WASHINGTON - On the final day of the Democratic National Convention, Al Gore drew thunderous applause when he charged that under the tax plan of his Republican opponent the "average family would get about enough money to buy one extra Diet Coke a day."
The campaign of George W. Bush fired back, declaring that the Texas governor - unlike Gore - was offering a plan that would cut taxes for everyone. Never mind that neither claim appears to be true. In a presidential campaign, close appears to be close enough, at least on taxes.
Taxes re-emerged this week as a crucial issue of the 2000 presidential campaign, not so much because voters are clamoring for a tax cut but because the vastly different approaches of the candidates speak volumes about their philosophies on the economy, the federal budget surplus and the distribution of wealth in a booming economy.
"I don't think one candidate or the other wins by saying `I'm for the bigger tax cut,'" conceded Grover Norquist, director of Americans for Tax Reform, which is pushing for deep cuts. "Still, it's a terribly powerful issue."
Thus far, the vice president seems to be drawing the most blood with a sustained attack on the Bush plan as overly generous to the wealthy and overly taxing on the federal budget.
Bush was forced onto the defensive this week, telling reporters he had to do a better job countering Gore's charge that his proposal would push the government back into deficit spending. But his overly complex explanation only compounded his problem.
"I've got to do a better job of making it clear that starting with a baseline of about $1.9 trillion over the next 10 years, the budgets will increase by about $3.3 trillion," Bush said. "And yet we've still got another $2.3 trillion of surplus. I think that when people understand that we've got a lot of money that we'll apply to different programs, ... people will buy into the tax-relief package even more."
The governor's plan - estimated to cost $1.3 trillion over nine years by the congressional Joint Tax Committee and $1.6 trillion over 10 years by the liberal watchdog group Citizens for Tax Justice - is ambitious. Tax rates would be cut at all income levels. The existing child tax credit would be doubled and made available to more-affluent couples. And the estate tax would be eliminated.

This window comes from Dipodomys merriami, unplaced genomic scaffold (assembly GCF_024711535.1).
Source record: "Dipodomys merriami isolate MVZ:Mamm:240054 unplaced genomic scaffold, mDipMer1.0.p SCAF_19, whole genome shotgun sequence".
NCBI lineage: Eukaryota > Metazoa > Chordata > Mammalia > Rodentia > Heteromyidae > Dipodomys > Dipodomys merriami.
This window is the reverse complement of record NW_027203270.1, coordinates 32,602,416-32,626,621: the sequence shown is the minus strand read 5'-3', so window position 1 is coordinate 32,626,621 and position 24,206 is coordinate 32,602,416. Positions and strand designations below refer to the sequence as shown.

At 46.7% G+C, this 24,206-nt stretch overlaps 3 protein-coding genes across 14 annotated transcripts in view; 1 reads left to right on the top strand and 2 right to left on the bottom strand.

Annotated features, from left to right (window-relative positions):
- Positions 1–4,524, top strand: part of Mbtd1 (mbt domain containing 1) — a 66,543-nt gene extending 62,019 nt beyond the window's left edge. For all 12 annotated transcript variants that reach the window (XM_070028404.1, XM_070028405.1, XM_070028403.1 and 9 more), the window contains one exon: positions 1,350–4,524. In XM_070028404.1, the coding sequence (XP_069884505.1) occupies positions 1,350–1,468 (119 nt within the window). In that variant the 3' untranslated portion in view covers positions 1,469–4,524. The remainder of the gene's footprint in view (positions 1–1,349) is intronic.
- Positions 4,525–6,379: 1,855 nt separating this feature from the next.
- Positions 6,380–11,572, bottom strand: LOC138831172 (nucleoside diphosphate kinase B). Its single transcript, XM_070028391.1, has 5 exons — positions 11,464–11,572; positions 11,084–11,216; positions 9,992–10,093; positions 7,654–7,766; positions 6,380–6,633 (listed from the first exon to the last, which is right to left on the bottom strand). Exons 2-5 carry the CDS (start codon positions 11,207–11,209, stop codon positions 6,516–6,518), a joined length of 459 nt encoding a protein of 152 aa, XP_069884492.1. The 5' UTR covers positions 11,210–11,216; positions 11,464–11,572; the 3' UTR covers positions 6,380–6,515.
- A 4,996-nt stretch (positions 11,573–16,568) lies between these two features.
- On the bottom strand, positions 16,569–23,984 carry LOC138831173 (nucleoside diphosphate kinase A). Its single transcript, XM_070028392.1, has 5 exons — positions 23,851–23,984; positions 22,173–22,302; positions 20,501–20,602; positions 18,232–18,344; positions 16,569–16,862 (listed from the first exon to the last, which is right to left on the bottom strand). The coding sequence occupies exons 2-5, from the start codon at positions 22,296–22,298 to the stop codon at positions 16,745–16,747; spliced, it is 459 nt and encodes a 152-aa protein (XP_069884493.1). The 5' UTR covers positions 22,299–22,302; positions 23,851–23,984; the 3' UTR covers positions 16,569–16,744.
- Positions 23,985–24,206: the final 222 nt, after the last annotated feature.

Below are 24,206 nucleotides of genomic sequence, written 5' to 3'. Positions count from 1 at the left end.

"Under the Bush plan, those needing tax relief most receive the largest percentage of tax relief," said Bush spokesman Dan Bartlett.
But that statement is deceptively simple. It is true that under the plan, the lowest tax bracket drops the most in percentage terms, from 15 percent to 10 percent. In comparison, the highest bracket drops from 39.5 percent to 33 percent.
But more than a third of taxpayers now pay no income taxes, though they and their employers do pay the 15.3 percent payroll tax for Social Security and Medicare. Since Bush does not address the payroll tax, the poorest workers could get no benefit. Bush does offer a $2,000 subsidy for the purchase of private health insurance that would be available to taxpayers who do not owe income taxes.
To show the fairness of his plan, Bush uses the example of a single waitress with two children, earning $22,000 a year, who pays a larger percentage of her income in taxes than a $220,000-a-year lawyer.
"Under my plan, she will pay no income tax at all," Bush has said.
The problem is that with existing federal tax credits, that waitress might pay no income tax already. She could benefit under the Bush plan, however, if she wanted to buy health insurance.
"Bush's speeches create the impression that there are substantial tax cuts for working poor families, and that the biggest tax cuts go to the poorest," said Robert Greenstein, executive director of the liberal Center on Budget and Policy Priorities. "That is simply demonstrably not true."
In fact, changes in the tax code since 1986 have made it nearly impossible to craft a broad-based tax cut that does not favor the rich because the rich pay most of the taxes. That is a point that Bush campaign spokesman Scott McClellan conceded.
Clint Stretch, director of tax policy at the accounting firm Deloitte & Touche, noted that the top 1.6 percent of taxpayers with incomes over $200,000 now pay 40 percent of all federal taxes, while the 56.3 percent of filers with incomes below $30,000 - 70 million households - paid 6.2 percent of the taxes.
Little wonder then that under the Bush plan, a family of four earning $35,000 would save $1,500, while the same family with earnings of $500,000 would save $18,600, according to a Deloitte & Touche analysis.
But Gore is taking liberties of his own to amplify the case against Bush's plan while inflating the case for his $500 billion package of targeted tax cuts and credits. He could make his Diet Coke quip work only by defining an "average family" as the bottom 60 percent of all taxpayers and including all the tax filers who pay no income taxes.